Where was history’s only anti-profit, collectively run, self-managed (by the workers), community kosher restaurant located?
In Silver Spring, Maryland, where the Kosher Kitchen (KK) existed from 1975 through 1978.
During the mid-1970s, if you wanted to go out for a kosher meal in the DC area, the KK was the only address. The last kosher restaurant in the DC area had closed in 1967, and no entrepreneur hoping to make a profit would open a kosher eatery. A group of friends, with the backing of synagogues, rabbis, individuals and the Jewish Week newspaper raised $3,500, enough to rent a coffee shop in White Oak and for the Orthodox Rabbinical Council of Greater Washington to award it a hechsher (kosher certification) and appoint a full-time mashgiach to oversee it.
When the restaurant opened in January 1975, the Jewish community was delighted, but also surprised. The KK was no ordinary restaurant. There was no owner or manager. The restaurant was run by a collective of equals, each making the same salary: $100 a week. After dinners, the workers engaged in criticism/self-criticism sessions.
Prices were set to cover costs. There was no profit. In fact, it labeled itself as anti-profit and took seriously the slogan “Food for People, Not for Profit.”
The KK was more than a restaurant. The collective ran a Meals on Wheels program, a drop-in-center for senior citizens, free Saturday night entertainment, monthly ethnic nights, biweekly speakers and fundraisers for the United Farm Workers’ boycott of non-union lettuce and grapes. The restaurant became an alternative community center especially for non-affiliated young Jews and even began to encounter opposition from the establishment.
And yes, there was also tasty, traditional and varied home-cooked food with seconds on the house if you cleaned your plate, a free meal if you helped wash dishes and a communal table where strangers were encouraged to talk with each other.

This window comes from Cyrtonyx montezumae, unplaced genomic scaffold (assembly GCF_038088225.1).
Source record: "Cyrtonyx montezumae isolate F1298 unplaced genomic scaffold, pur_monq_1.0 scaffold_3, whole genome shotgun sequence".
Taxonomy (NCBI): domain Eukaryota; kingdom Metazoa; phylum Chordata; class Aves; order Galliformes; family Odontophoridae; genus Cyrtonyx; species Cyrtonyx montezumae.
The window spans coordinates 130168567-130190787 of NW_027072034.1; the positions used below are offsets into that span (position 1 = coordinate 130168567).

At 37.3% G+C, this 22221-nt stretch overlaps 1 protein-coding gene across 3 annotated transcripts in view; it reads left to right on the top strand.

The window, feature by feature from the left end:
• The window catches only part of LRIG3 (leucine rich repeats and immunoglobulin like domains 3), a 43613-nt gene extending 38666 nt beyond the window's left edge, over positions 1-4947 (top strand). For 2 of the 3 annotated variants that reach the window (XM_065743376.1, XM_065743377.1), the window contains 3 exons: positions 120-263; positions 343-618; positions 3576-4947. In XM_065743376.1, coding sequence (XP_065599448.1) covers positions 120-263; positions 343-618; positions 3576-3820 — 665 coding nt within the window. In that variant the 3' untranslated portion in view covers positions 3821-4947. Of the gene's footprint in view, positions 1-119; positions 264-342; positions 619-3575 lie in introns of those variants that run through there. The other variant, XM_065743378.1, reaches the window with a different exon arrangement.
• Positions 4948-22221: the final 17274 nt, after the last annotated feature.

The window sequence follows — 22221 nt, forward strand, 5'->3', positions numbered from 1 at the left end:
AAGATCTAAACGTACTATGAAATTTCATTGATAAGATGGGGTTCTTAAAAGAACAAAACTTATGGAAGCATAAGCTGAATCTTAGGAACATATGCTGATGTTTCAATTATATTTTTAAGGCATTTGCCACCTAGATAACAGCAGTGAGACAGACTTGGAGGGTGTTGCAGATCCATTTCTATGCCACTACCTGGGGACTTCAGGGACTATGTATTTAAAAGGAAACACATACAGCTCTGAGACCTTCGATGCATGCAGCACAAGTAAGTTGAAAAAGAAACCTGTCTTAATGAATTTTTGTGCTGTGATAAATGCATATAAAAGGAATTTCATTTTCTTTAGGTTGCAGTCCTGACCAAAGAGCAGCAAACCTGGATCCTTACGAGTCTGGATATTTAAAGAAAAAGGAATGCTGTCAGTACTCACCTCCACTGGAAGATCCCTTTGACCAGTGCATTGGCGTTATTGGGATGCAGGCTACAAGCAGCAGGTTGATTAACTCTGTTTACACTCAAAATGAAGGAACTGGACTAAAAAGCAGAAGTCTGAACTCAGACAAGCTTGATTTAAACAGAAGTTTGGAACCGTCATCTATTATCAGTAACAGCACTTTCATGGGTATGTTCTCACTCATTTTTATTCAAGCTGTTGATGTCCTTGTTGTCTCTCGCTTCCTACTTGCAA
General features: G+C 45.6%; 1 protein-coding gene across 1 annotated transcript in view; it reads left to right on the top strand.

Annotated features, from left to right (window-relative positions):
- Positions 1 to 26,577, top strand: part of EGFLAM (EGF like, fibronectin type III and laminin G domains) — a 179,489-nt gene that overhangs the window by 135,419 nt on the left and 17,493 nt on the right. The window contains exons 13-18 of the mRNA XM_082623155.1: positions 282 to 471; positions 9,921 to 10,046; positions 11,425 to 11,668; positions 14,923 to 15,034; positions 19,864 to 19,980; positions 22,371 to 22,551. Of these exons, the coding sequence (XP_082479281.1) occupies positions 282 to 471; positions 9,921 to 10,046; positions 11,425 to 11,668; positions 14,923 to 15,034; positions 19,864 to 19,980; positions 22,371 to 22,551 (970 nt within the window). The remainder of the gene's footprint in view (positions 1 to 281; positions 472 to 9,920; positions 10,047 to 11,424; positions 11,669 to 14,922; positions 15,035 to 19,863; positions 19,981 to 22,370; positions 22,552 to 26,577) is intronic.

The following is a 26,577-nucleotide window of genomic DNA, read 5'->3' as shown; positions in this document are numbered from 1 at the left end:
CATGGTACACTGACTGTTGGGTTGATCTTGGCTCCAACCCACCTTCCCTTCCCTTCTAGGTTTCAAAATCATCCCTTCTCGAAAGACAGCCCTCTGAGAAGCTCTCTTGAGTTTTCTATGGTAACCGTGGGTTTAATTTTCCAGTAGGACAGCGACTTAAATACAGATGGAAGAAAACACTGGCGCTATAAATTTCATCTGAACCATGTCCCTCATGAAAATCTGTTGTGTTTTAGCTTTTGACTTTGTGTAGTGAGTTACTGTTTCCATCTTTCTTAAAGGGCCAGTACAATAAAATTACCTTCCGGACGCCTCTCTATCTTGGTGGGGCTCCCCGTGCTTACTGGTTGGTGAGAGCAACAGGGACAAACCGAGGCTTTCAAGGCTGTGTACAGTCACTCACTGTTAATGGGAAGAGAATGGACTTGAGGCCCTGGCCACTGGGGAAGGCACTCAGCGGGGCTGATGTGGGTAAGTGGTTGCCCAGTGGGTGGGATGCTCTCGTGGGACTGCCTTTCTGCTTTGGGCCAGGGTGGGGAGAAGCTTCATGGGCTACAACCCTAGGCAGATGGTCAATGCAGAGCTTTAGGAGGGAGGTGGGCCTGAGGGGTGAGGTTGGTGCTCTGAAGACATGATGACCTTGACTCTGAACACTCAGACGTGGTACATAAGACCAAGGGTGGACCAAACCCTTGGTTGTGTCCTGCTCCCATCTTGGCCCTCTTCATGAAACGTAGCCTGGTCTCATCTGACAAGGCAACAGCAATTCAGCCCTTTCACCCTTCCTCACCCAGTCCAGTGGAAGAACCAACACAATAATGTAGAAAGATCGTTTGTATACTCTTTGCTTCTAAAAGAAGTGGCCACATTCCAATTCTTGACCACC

Ethnic dishes were incorporated into a regular menu of appetizers, from chopped liver to tabbouleh and chicken soup with matzah balls, main dishes of lamb, chicken, ground beef, flanken and other beef dishes, side dishes and homemade cakes. There were always vegetarian soups and entrees, too.
The Film: We Made Matzah Balls for the Revolution
The remarkable story of this collective of young people, then and now, is being captured in a documentary film currently in the midst of production, We Made Matzah Balls for the Revolution. The film explores what motivated these college graduates (Hint: 1960s counter-culture, the European shtetl, the Israeli kibbutz and the concept of tikkun olam). Many of these same motivations continue guiding the members of the collective today.
The idea of making a film came up at a recent reunion, but who besides friends would be interested in seeing it? As we recounted how the KK experience had shaped our lives, it became clear that we are as idealistic today as we were in 1975—two are rabbis, four community social workers, three educators, one a labor union organizer and three started non-profit organizations that still exist doing great work.
Noting that many of our adult children have also become activists, we realized that we have a film that is not just an interesting history lesson, but also an entertaining movie that could inspire people to work together to achieve change. Working with Baltimore inner-city teenagers in the framework of Wide Angle Youth Media, movie director Kellie Welborn will be filming for two additional days.
Top photo: The friends who founded and ran the Kosher Kitchen in the 1970s.